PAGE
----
What a terrifying time to rise our voices / But see I’m not left with minimal choices / I gotta put it into action / Doing it A too Z / Until I set myself free
Mavis Staples is one of the greatest gospel, soul and R’n’B singers. With her family’s group. the Staple Singers, she moved from a Christian gospel group to politically active members of the civil rights movement. This perspective is still noticeable in her music today, like this call to Action, The song is written by
tUnE-yArDs’ Merrill Garbus. Marvis Staples’ voice is timeless, the message of her music is still so relevant. Her new album Livin On A High Note is out on Anti- records Febuary 19th.
(I was introduced to Marvis Staples and the history of the Staple Singers by this great interview with Jesse Thorn of NPR’s Bullseye)
Jamila Woods – blk girl soldier
This is so good and so timely. A day after Martin Luther King Jr. Day in the US, a day that this year was the stage for #BlackLivesMatter protest action, Jamila Woods, a vocalist and poet from Chicago, released this track. The song connects music to protests, both of the civil rights movement era in the 50s/60s and today, as Woods explains:
“I’m interested in figuring out what freedom songs would sound like in 2016. My hope is that ‘blk girl soldier’ is a freedom song for black women today who are fighting the macro and microagressions of daily life in our city/country/world.”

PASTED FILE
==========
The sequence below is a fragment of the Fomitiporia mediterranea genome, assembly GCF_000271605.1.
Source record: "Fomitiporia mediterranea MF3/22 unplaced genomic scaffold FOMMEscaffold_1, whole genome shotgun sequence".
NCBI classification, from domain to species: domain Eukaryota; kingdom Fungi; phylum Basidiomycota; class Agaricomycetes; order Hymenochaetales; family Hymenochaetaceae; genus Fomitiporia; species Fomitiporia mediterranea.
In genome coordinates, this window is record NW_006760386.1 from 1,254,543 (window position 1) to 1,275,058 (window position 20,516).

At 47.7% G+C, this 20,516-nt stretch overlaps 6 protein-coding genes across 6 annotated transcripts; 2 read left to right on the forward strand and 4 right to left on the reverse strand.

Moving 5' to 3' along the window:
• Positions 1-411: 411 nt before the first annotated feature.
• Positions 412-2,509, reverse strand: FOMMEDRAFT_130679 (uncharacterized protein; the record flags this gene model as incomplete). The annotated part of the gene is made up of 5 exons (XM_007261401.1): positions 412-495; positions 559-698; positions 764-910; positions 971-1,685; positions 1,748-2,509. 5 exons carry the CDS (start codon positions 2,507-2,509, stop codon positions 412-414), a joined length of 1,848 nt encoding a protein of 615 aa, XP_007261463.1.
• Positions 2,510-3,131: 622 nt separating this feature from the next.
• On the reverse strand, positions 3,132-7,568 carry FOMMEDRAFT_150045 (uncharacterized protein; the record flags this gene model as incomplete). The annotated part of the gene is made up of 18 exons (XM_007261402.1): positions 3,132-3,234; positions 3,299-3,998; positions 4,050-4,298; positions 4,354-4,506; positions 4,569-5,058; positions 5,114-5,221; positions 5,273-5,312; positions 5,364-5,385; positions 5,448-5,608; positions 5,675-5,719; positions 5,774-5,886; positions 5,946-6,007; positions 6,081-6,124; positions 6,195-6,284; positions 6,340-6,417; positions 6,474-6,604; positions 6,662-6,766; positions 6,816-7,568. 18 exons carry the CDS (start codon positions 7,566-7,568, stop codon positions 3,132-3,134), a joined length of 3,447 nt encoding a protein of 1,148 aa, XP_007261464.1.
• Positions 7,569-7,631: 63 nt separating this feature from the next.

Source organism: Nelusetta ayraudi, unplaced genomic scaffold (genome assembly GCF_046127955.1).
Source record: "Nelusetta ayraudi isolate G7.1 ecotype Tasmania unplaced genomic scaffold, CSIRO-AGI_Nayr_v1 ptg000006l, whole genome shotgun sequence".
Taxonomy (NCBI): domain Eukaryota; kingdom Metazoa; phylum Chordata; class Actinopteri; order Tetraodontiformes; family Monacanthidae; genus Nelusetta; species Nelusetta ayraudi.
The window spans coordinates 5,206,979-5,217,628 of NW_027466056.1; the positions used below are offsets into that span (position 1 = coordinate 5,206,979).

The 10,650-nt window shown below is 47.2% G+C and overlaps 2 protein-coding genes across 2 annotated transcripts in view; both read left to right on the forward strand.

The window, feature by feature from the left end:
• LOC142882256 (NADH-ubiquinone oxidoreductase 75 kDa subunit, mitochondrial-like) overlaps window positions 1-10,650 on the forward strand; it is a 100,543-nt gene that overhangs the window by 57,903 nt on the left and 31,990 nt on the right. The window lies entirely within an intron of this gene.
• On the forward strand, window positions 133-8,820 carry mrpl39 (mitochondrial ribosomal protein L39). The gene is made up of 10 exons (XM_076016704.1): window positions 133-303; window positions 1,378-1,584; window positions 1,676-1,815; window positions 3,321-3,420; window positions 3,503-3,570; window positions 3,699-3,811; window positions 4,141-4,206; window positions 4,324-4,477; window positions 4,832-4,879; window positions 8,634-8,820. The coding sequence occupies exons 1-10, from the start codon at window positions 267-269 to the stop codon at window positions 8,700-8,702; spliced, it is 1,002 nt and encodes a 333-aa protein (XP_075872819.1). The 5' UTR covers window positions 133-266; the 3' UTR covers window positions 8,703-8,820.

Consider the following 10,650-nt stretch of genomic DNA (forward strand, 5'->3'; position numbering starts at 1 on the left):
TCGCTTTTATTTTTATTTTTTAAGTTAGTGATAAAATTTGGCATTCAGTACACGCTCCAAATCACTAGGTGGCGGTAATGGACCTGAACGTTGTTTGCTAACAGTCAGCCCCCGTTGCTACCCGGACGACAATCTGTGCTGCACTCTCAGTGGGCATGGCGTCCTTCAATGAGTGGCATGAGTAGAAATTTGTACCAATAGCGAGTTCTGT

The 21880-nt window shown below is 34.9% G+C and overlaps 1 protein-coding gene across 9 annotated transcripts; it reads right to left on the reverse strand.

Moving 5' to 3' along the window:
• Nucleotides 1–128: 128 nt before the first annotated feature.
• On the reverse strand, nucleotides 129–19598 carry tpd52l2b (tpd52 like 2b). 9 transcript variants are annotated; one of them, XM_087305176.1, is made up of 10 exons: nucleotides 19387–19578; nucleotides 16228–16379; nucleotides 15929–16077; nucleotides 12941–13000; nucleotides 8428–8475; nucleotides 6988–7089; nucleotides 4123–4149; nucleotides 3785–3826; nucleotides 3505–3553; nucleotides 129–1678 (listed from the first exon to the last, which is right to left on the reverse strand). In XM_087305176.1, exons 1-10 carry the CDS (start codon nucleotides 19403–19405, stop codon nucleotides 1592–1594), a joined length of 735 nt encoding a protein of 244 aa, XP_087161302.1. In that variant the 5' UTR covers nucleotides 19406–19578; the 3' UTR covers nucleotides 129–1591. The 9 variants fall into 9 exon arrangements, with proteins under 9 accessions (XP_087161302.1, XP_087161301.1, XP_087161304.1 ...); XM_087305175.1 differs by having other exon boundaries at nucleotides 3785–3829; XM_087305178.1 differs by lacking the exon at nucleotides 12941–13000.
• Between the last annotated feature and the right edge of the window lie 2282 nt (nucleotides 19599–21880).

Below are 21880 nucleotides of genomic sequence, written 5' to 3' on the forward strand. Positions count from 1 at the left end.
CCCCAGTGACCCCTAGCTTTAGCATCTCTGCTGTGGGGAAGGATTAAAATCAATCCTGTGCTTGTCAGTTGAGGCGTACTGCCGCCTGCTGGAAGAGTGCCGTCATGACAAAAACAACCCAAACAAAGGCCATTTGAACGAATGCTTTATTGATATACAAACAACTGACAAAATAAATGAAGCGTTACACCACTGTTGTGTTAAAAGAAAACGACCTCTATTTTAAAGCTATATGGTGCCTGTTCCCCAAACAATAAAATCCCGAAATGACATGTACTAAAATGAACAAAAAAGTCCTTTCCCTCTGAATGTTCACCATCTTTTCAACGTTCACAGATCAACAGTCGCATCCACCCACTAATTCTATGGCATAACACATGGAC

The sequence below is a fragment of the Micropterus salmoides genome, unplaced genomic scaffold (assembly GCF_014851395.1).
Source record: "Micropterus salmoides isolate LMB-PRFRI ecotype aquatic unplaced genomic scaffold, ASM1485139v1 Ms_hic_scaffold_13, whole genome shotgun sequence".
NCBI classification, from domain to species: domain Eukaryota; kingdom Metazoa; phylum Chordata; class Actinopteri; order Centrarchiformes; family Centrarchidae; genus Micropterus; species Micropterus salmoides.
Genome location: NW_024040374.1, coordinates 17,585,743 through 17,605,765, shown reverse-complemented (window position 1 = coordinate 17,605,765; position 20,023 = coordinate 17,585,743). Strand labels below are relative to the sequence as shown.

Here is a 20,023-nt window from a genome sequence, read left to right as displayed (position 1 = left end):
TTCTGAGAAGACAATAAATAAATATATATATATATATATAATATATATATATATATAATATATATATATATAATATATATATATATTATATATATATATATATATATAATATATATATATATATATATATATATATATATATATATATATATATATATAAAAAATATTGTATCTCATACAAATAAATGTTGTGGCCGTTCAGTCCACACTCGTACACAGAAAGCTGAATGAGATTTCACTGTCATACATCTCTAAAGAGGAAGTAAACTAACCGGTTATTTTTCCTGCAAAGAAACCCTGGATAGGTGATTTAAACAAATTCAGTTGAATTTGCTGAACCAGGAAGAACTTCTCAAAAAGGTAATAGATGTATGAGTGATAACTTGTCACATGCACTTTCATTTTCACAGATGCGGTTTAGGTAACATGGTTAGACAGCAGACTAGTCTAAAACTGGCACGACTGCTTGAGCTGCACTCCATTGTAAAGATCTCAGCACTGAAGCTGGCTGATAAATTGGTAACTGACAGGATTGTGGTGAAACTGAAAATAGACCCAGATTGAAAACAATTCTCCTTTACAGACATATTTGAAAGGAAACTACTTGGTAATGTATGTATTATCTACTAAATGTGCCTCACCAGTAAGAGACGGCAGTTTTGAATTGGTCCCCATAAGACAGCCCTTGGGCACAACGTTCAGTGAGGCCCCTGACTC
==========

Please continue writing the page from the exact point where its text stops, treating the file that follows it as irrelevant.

She also sings about #blackgirlmagic, another concept or movement – the positive highlighting of the great and beautiful things Black girls and women – that is controversial because it is so important and effective.
Plus, it’s a really great song with a fantastic beat.
Perfect Ruin by Kwabs
If I could give a best new artist award to a charming young English singer, it would definitely go to Kwabs. His voice is so stunning. So far, not a lot of his music was released over here in Germany, but I am excited that his debut album ‘Love + War’ will make it to my neck of the woods in May 2015.
In a stunning conversation, Staples talks about her life and work, from growing up singing gospel in churches with her family as the Staple Singers, traveling through the Jim Crow South, meeting Martin Luther King and getting involved in the movement, finding secular success (but always “inspirational,” being church people) and working with Prince.
First time I heard of British singer Kwabs (Kwabena Sarkodee Adjepong) was when he covered, or rather recreated, James Blake’s The Wilhelm Scream towards the end of last year’s winter. In time for this year’s spring, he releases a new song called Pray for Love. He published the lyrics here. It’s a beauty.
Laura Mvula’s mix of classic soul and modern breeziness can be difficult to locate on a calendar, let alone a map. Classically trained and only 26, she writes songs that sound like the whole world at once.
Sing to the Moon is my favorite album of the year so far. Its tone fits the early spring sunshine, but is also so much more. Go listen to it if you haven’t yet.